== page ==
The Postal Service has re-issued the Purple Heart stamp for the sixth time to reflect the new First-Class Mail rate of 44 cents. First issued in 2003, the stamp is a reminder for anyone using it of the men and women serving our country in the military.
The Purple Heart is awarded in the name of the President of the United States to members of the U.S. military who have been wounded in combat or to the next of kin of those killed in action.
The stamp image features a photograph by Ira Wexler of one of two Purple Hearts awarded to James Loftus Fowler of Alexandria, Virginia.
Fowler was a Lieutenant Colonel in the U.S. Marines and was serving as battalion commander of the Third Battalion, Fourth Marines, when he received this Purple Heart in 1968 following action close to the Ben Hai River on the border between North and South Vietnam.
History of the Purple Heart
Initially created as the Badge of Military Merit by General George Washington, the Purple Heart is the oldest military decoration in the world in present use and the first American award made available to the common soldier.
In the summer of 1782, according to the Military Order of the Purple Heart of the USA, Washington recognized outstanding valor and merit of the common soldier by granting a commission, or an advance in rank, to deserving individuals. But, because there were no funds to pay the soldiers, much less the officers, he was ordered by the Continental Congress to cease the practice. Deprived of his usual means of reward, he must have searched for a substitute. Shortly after receiving the order, he wrote his General Orders of August 7, 1782.
"The General, ever desirous to cherish virtuous ambition in his soldiers as well as foster and encourage every species of military merit, directs that whenever any singularly meritorious action is performed, the author of it shall be permitted to wear on his facings, over his left breast, the figure of a heart in purple cloth or silk edged with narrow lace or binding. Not only instances of unusual gallantry but also of extraordinary fidelity and essential service in any way shall meet with due reward. The name and regiment of the persons so certified are to be enrolled in a Book of Merit which shall be kept in the orderly room.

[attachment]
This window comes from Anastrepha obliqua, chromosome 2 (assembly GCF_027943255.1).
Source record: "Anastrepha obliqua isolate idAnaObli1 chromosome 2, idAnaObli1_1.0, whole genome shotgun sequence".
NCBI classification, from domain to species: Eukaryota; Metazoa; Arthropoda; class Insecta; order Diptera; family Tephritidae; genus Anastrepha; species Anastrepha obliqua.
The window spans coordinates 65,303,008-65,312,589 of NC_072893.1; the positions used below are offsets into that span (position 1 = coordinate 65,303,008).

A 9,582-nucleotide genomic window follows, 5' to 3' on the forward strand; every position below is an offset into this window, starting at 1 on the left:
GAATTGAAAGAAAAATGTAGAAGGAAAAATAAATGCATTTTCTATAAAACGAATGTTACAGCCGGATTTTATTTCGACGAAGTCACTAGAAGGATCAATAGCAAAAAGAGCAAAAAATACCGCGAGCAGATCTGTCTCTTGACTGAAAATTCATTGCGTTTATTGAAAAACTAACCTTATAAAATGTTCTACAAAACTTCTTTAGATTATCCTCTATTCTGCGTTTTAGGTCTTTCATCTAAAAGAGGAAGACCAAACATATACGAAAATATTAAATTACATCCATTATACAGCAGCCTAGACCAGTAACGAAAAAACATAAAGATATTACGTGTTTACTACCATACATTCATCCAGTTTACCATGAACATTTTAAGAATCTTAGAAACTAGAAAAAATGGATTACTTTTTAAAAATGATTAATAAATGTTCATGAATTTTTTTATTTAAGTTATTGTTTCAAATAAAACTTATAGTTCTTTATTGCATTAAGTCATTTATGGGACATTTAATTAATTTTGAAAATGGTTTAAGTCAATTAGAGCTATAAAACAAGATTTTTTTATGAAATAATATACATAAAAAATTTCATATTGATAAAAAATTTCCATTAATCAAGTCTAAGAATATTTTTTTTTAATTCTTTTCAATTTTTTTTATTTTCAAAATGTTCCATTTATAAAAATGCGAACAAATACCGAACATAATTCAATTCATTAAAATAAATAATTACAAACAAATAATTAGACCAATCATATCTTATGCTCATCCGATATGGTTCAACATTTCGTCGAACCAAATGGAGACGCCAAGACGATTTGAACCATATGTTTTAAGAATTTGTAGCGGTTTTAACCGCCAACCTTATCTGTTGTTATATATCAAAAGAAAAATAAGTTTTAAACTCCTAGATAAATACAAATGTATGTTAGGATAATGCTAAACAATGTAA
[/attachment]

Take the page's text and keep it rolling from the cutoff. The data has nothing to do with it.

"Men who have merited this distinction to be suffered to pass all guards and sentinels which officers are permitted to do. The order to be retroactive to the earliest stages of the war, and to be a permanent one.
"The road to glory in a patriot army and a free country is thus open to all."
Lost or misfiled for almost 150 years among the War Department Records, this important paper came to light during the search for Washington’s papers prior to the celebration of his bicentennial in 1932.
The U.S. War Department revived the Purple Heart decoration on February 22, 1932. The honor is made of metal, instead of perishable cloth, and is made in the shape of a purple heart bordered with gold with a bust of Washington in the center and the Washington coat-of-arms at the top.
For more information on the Purple Heart, check the website purpleheart.org.
The Purple Heart definitive stamp is available in panes of 20.
For more information on the stamp, check the website usps.com.